Not everyone can lead so the arrogance of critical thinkers may threaten to jeopardize decision making processes and quick and effective moves that you want your company to make.
WHAT BOSSES THINK
It is quite certain that bosses got their position after years of experience, hard-working and training. In other words, they earned it somehow.
But the fact that they are professionals in the particular area of expertise doesn’t always match the image their employees have of them.
Sometimes they’ll seem as they’re missing the point and they’ll need someone to help them focus on what’s important.
In cases when employees don’t prefer the boss’s idea, they fear showing that they disagree since they’ll most probably end up being fired. But how true is this really?
Most employers confessed that they are looking for job candidates who can use logical thought to evaluate a situation and offer the best solutions for the given issues.
That won’t happen if workers only nod their heads and get back to their daily routine.
Even more, the most common complaint CEOs, managers and employers make is that they don’t get enough feedback from their employees.
They believe that people are hired for a reason and that they should not only do their basic job but also be there for others who need an extra opinion.
Keeping feedbacks and complaints secret isn’t helping anyone. Employers like to know what their workers think of their projects and if there is any room for a change at all.
It’s a good chance to look useful and thoughtful, but not to overdo it. Nobody should look as they know it all.
Most employers don’t look for workers who never speak up, have a solution and give a contribution to the community.
However, they need people who will support their plans and go along with them even if they don’t approve of them.
But there is a thin line between obedient robots and supportive colleagues. It’s obvious which one boss appreciates more.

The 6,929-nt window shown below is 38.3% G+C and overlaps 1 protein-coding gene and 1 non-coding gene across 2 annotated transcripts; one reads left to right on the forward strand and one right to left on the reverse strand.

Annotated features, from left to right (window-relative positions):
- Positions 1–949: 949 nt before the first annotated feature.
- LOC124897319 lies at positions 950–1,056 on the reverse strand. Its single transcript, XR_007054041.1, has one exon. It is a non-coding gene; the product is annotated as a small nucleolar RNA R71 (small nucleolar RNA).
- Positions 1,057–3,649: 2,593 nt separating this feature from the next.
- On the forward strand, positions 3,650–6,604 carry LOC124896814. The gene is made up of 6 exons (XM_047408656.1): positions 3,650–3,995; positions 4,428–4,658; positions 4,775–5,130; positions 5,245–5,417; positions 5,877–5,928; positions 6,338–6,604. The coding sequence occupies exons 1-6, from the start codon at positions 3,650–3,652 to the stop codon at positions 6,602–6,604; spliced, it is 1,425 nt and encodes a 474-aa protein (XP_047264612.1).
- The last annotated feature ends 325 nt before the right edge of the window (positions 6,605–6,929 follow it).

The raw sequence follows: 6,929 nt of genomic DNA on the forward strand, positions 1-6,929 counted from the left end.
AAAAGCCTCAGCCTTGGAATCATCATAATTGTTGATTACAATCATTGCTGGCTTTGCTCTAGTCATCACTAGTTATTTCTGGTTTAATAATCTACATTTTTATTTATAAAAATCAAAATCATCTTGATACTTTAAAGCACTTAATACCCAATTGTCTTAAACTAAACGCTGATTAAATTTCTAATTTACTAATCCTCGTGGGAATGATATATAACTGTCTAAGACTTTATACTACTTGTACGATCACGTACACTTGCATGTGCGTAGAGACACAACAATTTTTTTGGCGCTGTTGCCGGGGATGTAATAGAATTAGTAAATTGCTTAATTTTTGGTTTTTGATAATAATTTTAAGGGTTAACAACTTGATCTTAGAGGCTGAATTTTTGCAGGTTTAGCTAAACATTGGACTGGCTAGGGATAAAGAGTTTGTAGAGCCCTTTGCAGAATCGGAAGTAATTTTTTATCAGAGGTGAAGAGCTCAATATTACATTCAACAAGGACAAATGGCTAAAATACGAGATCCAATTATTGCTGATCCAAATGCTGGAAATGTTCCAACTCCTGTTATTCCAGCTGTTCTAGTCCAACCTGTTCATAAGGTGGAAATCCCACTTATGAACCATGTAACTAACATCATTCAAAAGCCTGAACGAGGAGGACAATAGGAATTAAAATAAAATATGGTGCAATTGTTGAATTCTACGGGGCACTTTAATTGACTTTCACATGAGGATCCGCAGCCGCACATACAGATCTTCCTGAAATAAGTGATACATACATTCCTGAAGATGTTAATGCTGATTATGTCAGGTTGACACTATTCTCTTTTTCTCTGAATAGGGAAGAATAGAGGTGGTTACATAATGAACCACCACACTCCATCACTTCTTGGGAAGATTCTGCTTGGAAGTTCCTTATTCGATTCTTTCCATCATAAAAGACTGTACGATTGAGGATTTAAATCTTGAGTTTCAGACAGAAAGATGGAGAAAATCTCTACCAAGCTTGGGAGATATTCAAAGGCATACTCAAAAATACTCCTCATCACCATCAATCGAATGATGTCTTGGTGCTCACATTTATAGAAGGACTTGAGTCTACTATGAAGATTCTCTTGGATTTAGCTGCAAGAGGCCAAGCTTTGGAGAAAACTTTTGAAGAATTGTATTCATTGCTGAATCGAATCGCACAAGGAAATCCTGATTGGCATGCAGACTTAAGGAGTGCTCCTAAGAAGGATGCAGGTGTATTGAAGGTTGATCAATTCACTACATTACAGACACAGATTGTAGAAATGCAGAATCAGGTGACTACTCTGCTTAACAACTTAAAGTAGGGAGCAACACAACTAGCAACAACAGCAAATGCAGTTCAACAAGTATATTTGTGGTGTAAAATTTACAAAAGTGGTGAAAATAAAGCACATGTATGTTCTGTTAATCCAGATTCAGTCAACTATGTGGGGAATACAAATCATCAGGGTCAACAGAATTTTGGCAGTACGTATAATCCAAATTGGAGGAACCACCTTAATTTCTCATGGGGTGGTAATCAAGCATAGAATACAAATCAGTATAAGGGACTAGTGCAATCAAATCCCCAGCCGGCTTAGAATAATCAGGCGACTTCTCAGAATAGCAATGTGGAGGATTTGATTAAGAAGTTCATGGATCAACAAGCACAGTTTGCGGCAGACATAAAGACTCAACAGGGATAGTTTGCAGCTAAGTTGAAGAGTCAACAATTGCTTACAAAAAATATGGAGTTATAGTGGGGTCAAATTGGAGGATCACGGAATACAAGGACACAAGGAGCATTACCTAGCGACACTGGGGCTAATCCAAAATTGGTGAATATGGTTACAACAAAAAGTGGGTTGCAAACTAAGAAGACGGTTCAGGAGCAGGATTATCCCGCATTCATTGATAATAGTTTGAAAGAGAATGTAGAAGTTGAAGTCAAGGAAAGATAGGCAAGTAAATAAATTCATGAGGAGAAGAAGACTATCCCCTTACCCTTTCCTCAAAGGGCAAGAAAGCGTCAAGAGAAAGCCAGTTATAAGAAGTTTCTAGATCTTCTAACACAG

On the other hand, there’s a thin line between constructive disagreement and motivation-killing nagging all the time so be careful not to exaggerate on the other end.
Bosses don’t want “yesmen” and conformists, but they don’t want employers who argue for the sake of argument alone either.
Before we rush to make a complaint, we should put ourselves in their shoes for a moment. It’s easier for a boss to listen to new ideas when people first consider why he made his in the first place.
Disagreeing is the easy part, but finding and offering a better solution is the harder one.
This means that bosses do appreciate constructive criticism but don’t like being attacked for every detail they’ve missed.
What they like the most is having employees who show up with the problems and solutions which directly apply to their jobs. They shouldn’t wait to be asked for an opinion since they’ll never be.
Employer showing the qualities of a potential leader will know how to assert his/her opinion and what’s more, he/she will have an opinion in the first place which testifies for their devotion to the company’s goals.
Most bosses will still stand by their decisions but will appreciate hearing from the workers – it makes it easier for them to make decisions next time and consider how others feel about it.